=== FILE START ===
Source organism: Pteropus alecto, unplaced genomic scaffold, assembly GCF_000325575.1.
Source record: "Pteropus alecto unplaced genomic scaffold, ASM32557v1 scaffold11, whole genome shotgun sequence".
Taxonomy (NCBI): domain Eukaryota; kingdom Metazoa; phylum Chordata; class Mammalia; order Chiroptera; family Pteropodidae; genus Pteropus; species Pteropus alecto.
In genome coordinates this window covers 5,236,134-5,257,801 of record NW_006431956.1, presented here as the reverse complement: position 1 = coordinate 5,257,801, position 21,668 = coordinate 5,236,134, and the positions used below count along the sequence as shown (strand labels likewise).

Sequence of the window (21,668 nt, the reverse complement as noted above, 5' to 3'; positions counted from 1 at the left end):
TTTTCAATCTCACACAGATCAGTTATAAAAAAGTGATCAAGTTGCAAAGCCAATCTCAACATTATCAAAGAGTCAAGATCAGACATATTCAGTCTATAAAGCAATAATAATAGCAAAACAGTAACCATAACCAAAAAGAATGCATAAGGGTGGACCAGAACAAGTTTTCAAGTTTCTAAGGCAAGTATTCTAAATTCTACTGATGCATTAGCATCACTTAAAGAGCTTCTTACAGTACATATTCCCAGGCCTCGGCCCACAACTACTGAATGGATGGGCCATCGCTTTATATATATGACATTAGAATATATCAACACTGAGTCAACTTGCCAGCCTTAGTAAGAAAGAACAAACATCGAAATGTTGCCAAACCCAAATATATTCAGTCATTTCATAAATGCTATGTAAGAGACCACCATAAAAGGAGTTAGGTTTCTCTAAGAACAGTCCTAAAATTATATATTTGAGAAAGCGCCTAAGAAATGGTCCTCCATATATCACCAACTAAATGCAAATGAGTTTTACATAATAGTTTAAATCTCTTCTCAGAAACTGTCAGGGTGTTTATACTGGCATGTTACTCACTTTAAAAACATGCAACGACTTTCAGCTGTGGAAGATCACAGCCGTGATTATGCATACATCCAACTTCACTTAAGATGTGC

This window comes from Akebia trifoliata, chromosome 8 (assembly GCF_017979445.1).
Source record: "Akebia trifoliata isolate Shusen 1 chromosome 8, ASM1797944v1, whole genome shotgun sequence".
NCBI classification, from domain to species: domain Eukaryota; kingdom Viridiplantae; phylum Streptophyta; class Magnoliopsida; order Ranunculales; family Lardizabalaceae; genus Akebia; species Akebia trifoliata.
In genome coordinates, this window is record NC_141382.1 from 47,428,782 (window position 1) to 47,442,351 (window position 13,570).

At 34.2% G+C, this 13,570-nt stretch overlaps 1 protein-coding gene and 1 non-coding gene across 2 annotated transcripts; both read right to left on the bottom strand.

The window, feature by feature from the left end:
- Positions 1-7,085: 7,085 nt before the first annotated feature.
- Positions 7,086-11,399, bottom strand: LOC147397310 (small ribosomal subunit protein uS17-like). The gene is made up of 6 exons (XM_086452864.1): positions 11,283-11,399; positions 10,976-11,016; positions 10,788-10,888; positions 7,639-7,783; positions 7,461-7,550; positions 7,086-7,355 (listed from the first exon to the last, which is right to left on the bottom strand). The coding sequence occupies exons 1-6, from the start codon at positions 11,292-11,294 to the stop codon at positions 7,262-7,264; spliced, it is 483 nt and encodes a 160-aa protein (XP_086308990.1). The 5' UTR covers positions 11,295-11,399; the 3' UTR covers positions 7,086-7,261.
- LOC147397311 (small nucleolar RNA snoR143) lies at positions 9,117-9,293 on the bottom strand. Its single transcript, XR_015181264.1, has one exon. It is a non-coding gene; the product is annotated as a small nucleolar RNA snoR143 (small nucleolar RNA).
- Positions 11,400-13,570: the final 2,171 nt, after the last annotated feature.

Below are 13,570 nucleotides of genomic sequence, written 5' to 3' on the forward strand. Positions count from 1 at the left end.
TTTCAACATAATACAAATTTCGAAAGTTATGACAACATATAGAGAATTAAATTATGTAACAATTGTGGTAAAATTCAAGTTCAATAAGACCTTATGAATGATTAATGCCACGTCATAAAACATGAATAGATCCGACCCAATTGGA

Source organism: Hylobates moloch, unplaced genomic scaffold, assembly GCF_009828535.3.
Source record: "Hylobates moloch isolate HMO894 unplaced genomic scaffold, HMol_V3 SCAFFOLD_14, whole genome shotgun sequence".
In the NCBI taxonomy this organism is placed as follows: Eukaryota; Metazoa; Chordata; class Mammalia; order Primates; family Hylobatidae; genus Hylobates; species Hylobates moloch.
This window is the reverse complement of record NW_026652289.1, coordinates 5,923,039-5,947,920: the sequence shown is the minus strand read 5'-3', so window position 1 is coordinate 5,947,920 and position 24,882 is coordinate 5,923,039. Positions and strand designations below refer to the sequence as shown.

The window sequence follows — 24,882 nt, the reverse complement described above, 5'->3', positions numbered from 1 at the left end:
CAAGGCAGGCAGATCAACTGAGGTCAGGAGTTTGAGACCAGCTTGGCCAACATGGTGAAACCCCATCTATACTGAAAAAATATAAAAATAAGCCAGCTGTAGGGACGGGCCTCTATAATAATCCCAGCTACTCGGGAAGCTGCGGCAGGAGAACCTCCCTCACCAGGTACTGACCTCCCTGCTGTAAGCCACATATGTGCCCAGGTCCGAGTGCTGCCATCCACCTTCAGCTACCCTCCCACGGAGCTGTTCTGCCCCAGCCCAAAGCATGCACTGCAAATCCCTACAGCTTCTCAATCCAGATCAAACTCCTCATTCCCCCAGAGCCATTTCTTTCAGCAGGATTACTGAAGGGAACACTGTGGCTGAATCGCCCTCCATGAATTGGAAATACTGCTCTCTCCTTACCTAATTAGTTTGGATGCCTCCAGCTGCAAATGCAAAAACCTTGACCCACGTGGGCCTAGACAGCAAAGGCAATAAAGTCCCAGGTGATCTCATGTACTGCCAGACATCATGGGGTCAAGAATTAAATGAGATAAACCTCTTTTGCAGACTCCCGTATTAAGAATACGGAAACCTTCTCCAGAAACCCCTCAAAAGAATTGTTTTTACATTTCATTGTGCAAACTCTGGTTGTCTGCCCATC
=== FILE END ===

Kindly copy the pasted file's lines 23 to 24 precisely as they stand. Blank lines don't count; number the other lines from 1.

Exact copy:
The window sequence follows — 24,882 nt, the reverse complement described above, 5'->3', positions numbered from 1 at the left end:
CAAGGCAGGCAGATCAACTGAGGTCAGGAGTTTGAGACCAGCTTGGCCAACATGGTGAAACCCCATCTATACTGAAAAAATATAAAAATAAGCCAGCTGTAGGGACGGGCCTCTATAATAATCCCAGCTACTCGGGAAGCTGCGGCAGGAGAACCTCCCTCACCAGGTACTGACCTCCCTGCTGTAAGCCACATATGTGCCCAGGTCCGAGTGCTGCCATCCACCTTCAGCTACCCTCCCACGGAGCTGTTCTGCCCCAGCCCAAAGCATGCACTGCAAATCCCTACAGCTTCTCAATCCAGATCAAACTCCTCATTCCCCCAGAGCCATTTCTTTCAGCAGGATTACTGAAGGGAACACTGTGGCTGAATCGCCCTCCATGAATTGGAAATACTGCTCTCTCCTTACCTAATTAGTTTGGATGCCTCCAGCTGCAAATGCAAAAACCTTGACCCACGTGGGCCTAGACAGCAAAGGCAATAAAGTCCCAGGTGATCTCATGTACTGCCAGACATCATGGGGTCAAGAATTAAATGAGATAAACCTCTTTTGCAGACTCCCGTATTAAGAATACGGAAACCTTCTCCAGAAACCCCTCAAAAGAATTGTTTTTACATTTCATTGTGCAAACTCTGGTTGTCTGCCCATC